N.O. native Dean Baquet named New York Times executive editor

N.O. native Dean Baquet named New York Times executive editor

Credit: AP

Los Angeles Times Editor Dean Baquet listens to a question after addressing the Associated Press Managing Editors conference in New Orleans Thursday Oct. 26, 2006. (AP Photo/Bill Haber)

Print
Email
|

wwltv.com

Posted on May 14, 2014 at 2:28 PM

Dominic Massa / Eyewitness News
Email: 
dmassa@wwltv.com | Twitter: @DMassaWWL

New Orleans native Dean Baquet, who began his journalism career in his hometown as a reporter for two of the city's newspapers, has been named executive editor of The New York Times, the newspaper announced Wednesday.

Baquet, currently the managing editor of The New York Times, replaces Jill Abramson, who is unexpectedly leaving the position.

Baquet will become the first African-American executive editor at what is the nation's highest-profile newspaper.

He began his career in the 1970s as an intern at the now-defunct States-Item newspaper in New Orleans, before becoming a full-time reporter in1978, and then joining The Times-Picayune staff when the papers merged.  He stayed in New Orleans until 1984.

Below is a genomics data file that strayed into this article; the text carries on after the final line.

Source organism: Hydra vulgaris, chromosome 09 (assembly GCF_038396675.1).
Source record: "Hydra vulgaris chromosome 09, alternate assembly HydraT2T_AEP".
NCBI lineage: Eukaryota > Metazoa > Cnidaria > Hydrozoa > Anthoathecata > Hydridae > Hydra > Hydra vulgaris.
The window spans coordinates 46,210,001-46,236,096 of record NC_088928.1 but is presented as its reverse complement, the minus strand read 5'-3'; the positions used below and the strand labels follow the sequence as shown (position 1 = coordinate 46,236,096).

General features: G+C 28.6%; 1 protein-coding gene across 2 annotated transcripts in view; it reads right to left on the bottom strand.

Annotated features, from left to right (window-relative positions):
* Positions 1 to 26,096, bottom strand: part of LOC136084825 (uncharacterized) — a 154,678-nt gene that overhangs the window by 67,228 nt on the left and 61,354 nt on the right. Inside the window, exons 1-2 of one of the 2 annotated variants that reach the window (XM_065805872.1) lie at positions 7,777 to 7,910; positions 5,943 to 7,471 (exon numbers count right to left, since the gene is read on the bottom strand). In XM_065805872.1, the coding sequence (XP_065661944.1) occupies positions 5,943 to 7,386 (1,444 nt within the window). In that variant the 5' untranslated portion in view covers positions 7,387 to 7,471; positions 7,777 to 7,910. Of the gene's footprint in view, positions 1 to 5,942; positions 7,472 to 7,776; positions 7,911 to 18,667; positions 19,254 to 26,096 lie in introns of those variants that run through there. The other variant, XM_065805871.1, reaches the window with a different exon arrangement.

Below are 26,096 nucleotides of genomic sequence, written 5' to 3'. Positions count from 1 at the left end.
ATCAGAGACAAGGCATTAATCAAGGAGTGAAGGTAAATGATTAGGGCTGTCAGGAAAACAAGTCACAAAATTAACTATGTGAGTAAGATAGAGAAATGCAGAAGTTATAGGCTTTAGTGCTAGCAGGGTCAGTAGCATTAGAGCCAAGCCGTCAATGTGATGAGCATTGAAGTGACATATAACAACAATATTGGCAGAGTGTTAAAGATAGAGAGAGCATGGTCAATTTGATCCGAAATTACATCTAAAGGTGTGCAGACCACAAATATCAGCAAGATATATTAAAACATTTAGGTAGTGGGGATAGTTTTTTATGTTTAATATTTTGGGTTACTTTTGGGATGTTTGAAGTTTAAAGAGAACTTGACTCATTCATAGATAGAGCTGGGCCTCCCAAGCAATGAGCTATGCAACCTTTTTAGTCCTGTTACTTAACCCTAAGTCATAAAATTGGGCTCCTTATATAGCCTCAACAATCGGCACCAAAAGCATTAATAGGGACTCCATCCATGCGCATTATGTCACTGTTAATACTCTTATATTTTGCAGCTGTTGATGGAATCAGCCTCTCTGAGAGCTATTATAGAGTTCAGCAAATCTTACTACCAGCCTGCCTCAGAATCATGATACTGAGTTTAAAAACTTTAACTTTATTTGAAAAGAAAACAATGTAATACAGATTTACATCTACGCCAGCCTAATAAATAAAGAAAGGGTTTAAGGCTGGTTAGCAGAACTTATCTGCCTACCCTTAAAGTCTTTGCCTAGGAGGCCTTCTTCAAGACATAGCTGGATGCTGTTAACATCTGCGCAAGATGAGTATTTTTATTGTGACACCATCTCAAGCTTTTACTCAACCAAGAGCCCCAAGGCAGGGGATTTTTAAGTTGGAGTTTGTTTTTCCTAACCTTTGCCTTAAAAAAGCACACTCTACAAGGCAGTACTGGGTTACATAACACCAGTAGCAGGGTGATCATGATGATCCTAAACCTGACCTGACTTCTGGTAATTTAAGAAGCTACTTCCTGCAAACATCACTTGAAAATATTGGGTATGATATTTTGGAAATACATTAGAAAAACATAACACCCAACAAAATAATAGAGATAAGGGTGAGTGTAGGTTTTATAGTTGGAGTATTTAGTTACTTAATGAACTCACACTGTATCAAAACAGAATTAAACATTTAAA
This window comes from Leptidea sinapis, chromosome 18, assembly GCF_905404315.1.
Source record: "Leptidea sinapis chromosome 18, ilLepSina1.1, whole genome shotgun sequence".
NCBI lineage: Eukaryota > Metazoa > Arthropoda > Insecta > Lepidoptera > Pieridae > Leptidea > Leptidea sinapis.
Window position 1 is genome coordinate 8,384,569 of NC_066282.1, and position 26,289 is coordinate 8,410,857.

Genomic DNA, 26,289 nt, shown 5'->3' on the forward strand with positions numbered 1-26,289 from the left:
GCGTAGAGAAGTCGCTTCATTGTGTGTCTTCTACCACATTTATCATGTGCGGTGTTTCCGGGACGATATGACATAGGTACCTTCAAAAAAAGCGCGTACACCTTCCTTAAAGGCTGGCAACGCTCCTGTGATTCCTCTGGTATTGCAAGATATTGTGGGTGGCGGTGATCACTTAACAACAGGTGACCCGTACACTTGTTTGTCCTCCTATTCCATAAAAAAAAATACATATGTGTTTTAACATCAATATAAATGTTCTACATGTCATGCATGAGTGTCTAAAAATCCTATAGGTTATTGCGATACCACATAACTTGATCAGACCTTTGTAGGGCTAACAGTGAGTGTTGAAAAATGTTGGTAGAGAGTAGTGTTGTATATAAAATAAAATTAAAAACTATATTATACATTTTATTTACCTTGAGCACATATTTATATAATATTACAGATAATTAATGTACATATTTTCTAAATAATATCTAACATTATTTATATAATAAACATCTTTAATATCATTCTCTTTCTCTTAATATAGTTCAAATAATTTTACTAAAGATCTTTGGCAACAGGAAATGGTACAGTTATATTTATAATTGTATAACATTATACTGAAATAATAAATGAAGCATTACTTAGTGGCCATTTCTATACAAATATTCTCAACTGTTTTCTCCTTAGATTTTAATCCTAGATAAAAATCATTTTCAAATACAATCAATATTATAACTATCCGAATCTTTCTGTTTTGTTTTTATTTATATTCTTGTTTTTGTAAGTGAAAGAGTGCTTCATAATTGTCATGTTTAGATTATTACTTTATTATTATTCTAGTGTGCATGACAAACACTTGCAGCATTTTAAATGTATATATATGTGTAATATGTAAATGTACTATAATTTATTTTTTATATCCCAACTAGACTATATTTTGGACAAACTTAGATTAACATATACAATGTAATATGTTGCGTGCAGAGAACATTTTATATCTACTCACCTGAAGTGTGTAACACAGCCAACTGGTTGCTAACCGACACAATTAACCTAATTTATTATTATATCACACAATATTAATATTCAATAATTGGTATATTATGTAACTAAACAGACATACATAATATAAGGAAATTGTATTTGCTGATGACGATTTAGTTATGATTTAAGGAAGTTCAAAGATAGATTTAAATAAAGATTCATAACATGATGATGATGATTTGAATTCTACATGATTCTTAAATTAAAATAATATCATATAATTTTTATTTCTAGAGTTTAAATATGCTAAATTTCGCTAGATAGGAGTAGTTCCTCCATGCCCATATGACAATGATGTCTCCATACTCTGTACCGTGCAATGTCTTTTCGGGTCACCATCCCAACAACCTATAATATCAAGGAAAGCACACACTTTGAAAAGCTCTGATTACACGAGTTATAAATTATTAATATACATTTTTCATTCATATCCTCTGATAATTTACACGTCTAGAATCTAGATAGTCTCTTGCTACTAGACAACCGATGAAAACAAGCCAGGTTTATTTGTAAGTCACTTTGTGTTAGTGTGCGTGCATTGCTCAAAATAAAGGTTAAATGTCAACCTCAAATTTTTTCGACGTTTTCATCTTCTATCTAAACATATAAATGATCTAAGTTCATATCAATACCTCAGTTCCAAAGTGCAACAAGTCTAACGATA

“There is no journalist in our newsroom or elsewhere better qualified to take on the responsibilities of executive editor at this time than Dean Baquet,” said Arthur Sulzberger, Jr., the publisher of The New York Times and chairman of The New York Times Company. “He is an exceptional reporter and editor with impeccable news judgment who enjoys the confidence and support of his colleagues around the world and across the organization.”

Before serving as managing editor, Baquet, 57, had been an assistant managing editor and Washington bureau chief for The New York Times since March 2007. Before that, he worked for the Los Angeles Times, where he served as managing editor before being named editor.

During the 1990s, Mr. Baquet was an investigative reporter and national editor for The New York Times in New York and Washington, DC. He worked previously for the Chicago Tribune, where he was awarded a Pulitzer Prize for investigative reporting in 1988.

A St. Augustine High School graduate, he majored in English at Columbia University.

His brother Terry is an editor at The Times-Picayune.  The family is also well-known in New Orleans food circles, as the former owners and operators of Eddie's Restaurant and now Li'l Dizzy's.

Print
Email
|